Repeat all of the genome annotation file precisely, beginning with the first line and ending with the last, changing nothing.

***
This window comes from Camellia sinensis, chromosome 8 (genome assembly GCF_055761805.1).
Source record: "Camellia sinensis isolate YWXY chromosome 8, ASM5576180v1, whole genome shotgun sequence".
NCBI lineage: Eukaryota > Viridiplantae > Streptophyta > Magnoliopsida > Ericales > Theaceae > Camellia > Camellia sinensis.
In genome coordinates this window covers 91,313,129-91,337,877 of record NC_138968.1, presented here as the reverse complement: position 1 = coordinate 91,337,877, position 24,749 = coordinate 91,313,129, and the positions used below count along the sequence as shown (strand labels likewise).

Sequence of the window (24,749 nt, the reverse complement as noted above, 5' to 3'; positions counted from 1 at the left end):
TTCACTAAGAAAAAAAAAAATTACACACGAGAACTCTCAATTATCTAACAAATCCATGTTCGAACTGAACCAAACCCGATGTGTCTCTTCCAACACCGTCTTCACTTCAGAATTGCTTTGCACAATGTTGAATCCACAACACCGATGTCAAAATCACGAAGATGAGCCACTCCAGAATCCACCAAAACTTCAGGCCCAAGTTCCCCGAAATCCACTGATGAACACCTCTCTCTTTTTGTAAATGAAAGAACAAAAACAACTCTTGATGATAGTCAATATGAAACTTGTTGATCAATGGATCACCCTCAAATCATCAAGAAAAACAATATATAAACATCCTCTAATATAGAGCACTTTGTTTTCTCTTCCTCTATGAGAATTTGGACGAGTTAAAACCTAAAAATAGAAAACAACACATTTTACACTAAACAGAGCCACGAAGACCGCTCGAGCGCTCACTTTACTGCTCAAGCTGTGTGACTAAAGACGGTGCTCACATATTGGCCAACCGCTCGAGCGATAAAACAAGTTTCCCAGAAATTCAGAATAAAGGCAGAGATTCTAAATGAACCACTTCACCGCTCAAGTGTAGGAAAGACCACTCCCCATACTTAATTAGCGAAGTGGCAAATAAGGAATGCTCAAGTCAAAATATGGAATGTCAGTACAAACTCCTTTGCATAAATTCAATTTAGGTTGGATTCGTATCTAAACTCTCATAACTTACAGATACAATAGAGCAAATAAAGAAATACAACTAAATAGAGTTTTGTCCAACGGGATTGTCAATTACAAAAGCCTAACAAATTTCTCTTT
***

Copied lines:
This window comes from Camellia sinensis, chromosome 8 (genome assembly GCF_055761805.1).
Source record: "Camellia sinensis isolate YWXY chromosome 8, ASM5576180v1, whole genome shotgun sequence".
NCBI lineage: Eukaryota > Viridiplantae > Streptophyta > Magnoliopsida > Ericales > Theaceae > Camellia > Camellia sinensis.
In genome coordinates this window covers 91,313,129-91,337,877 of record NC_138968.1, presented here as the reverse complement: position 1 = coordinate 91,337,877, position 24,749 = coordinate 91,313,129, and the positions used below count along the sequence as shown (strand labels likewise).

Sequence of the window (24,749 nt, the reverse complement as noted above, 5' to 3'; positions counted from 1 at the left end):
TTCACTAAGAAAAAAAAAAATTACACACGAGAACTCTCAATTATCTAACAAATCCATGTTCGAACTGAACCAAACCCGATGTGTCTCTTCCAACACCGTCTTCACTTCAGAATTGCTTTGCACAATGTTGAATCCACAACACCGATGTCAAAATCACGAAGATGAGCCACTCCAGAATCCACCAAAACTTCAGGCCCAAGTTCCCCGAAATCCACTGATGAACACCTCTCTCTTTTTGTAAATGAAAGAACAAAAACAACTCTTGATGATAGTCAATATGAAACTTGTTGATCAATGGATCACCCTCAAATCATCAAGAAAAACAATATATAAACATCCTCTAATATAGAGCACTTTGTTTTCTCTTCCTCTATGAGAATTTGGACGAGTTAAAACCTAAAAATAGAAAACAACACATTTTACACTAAACAGAGCCACGAAGACCGCTCGAGCGCTCACTTTACTGCTCAAGCTGTGTGACTAAAGACGGTGCTCACATATTGGCCAACCGCTCGAGCGATAAAACAAGTTTCCCAGAAATTCAGAATAAAGGCAGAGATTCTAAATGAACCACTTCACCGCTCAAGTGTAGGAAAGACCACTCCCCATACTTAATTAGCGAAGTGGCAAATAAGGAATGCTCAAGTCAAAATATGGAATGTCAGTACAAACTCCTTTGCATAAATTCAATTTAGGTTGGATTCGTATCTAAACTCTCATAACTTACAGATACAATAGAGCAAATAAAGAAATACAACTAAATAGAGTTTTGTCCAACGGGATTGTCAATTACAAAAGCCTAACAAATTTCTCTTT